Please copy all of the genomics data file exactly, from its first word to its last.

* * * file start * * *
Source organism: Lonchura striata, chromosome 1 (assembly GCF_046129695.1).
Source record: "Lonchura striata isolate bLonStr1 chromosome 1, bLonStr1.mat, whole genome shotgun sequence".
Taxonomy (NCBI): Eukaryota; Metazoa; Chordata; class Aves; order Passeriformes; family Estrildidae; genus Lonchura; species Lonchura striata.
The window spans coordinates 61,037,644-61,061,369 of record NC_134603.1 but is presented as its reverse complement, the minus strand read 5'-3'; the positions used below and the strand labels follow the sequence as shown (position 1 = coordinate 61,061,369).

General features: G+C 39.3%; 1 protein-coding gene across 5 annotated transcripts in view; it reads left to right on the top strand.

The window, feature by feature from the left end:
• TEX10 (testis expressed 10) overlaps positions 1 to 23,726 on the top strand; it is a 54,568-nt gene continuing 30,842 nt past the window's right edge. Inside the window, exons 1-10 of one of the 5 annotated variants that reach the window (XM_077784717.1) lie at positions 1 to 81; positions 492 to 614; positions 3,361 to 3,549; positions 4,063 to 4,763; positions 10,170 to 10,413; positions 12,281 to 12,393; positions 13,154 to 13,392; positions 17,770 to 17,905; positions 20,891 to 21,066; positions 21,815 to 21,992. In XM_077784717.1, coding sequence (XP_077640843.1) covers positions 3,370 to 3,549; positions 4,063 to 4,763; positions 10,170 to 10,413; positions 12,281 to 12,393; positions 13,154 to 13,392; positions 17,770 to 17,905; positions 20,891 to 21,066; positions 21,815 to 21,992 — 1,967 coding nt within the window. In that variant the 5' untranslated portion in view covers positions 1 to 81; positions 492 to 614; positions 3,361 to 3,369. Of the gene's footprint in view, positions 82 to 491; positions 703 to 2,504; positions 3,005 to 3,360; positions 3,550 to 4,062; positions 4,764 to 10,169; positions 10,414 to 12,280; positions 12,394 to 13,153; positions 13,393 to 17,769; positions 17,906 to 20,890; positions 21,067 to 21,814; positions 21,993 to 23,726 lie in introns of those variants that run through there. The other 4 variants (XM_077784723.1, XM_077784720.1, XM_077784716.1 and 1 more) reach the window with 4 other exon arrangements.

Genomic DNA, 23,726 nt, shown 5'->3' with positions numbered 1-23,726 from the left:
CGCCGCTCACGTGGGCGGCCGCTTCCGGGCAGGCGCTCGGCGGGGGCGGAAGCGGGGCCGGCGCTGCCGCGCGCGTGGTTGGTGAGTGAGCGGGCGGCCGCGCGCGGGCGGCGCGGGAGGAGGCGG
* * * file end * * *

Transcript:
Source organism: Lonchura striata, chromosome 1 (assembly GCF_046129695.1).
Source record: "Lonchura striata isolate bLonStr1 chromosome 1, bLonStr1.mat, whole genome shotgun sequence".
Taxonomy (NCBI): Eukaryota; Metazoa; Chordata; class Aves; order Passeriformes; family Estrildidae; genus Lonchura; species Lonchura striata.
The window spans coordinates 61,037,644-61,061,369 of record NC_134603.1 but is presented as its reverse complement, the minus strand read 5'-3'; the positions used below and the strand labels follow the sequence as shown (position 1 = coordinate 61,061,369).

General features: G+C 39.3%; 1 protein-coding gene across 5 annotated transcripts in view; it reads left to right on the top strand.

The window, feature by feature from the left end:
• TEX10 (testis expressed 10) overlaps positions 1 to 23,726 on the top strand; it is a 54,568-nt gene continuing 30,842 nt past the window's right edge. Inside the window, exons 1-10 of one of the 5 annotated variants that reach the window (XM_077784717.1) lie at positions 1 to 81; positions 492 to 614; positions 3,361 to 3,549; positions 4,063 to 4,763; positions 10,170 to 10,413; positions 12,281 to 12,393; positions 13,154 to 13,392; positions 17,770 to 17,905; positions 20,891 to 21,066; positions 21,815 to 21,992. In XM_077784717.1, coding sequence (XP_077640843.1) covers positions 3,370 to 3,549; positions 4,063 to 4,763; positions 10,170 to 10,413; positions 12,281 to 12,393; positions 13,154 to 13,392; positions 17,770 to 17,905; positions 20,891 to 21,066; positions 21,815 to 21,992 — 1,967 coding nt within the window. In that variant the 5' untranslated portion in view covers positions 1 to 81; positions 492 to 614; positions 3,361 to 3,369. Of the gene's footprint in view, positions 82 to 491; positions 703 to 2,504; positions 3,005 to 3,360; positions 3,550 to 4,062; positions 4,764 to 10,169; positions 10,414 to 12,280; positions 12,394 to 13,153; positions 13,393 to 17,769; positions 17,906 to 20,890; positions 21,067 to 21,814; positions 21,993 to 23,726 lie in introns of those variants that run through there. The other 4 variants (XM_077784723.1, XM_077784720.1, XM_077784716.1 and 1 more) reach the window with 4 other exon arrangements.

Genomic DNA, 23,726 nt, shown 5'->3' with positions numbered 1-23,726 from the left:
CGCCGCTCACGTGGGCGGCCGCTTCCGGGCAGGCGCTCGGCGGGGGCGGAAGCGGGGCCGGCGCTGCCGCGCGCGTGGTTGGTGAGTGAGCGGGCGGCCGCGCGCGGGCGGCGCGGGAGGAGGCGG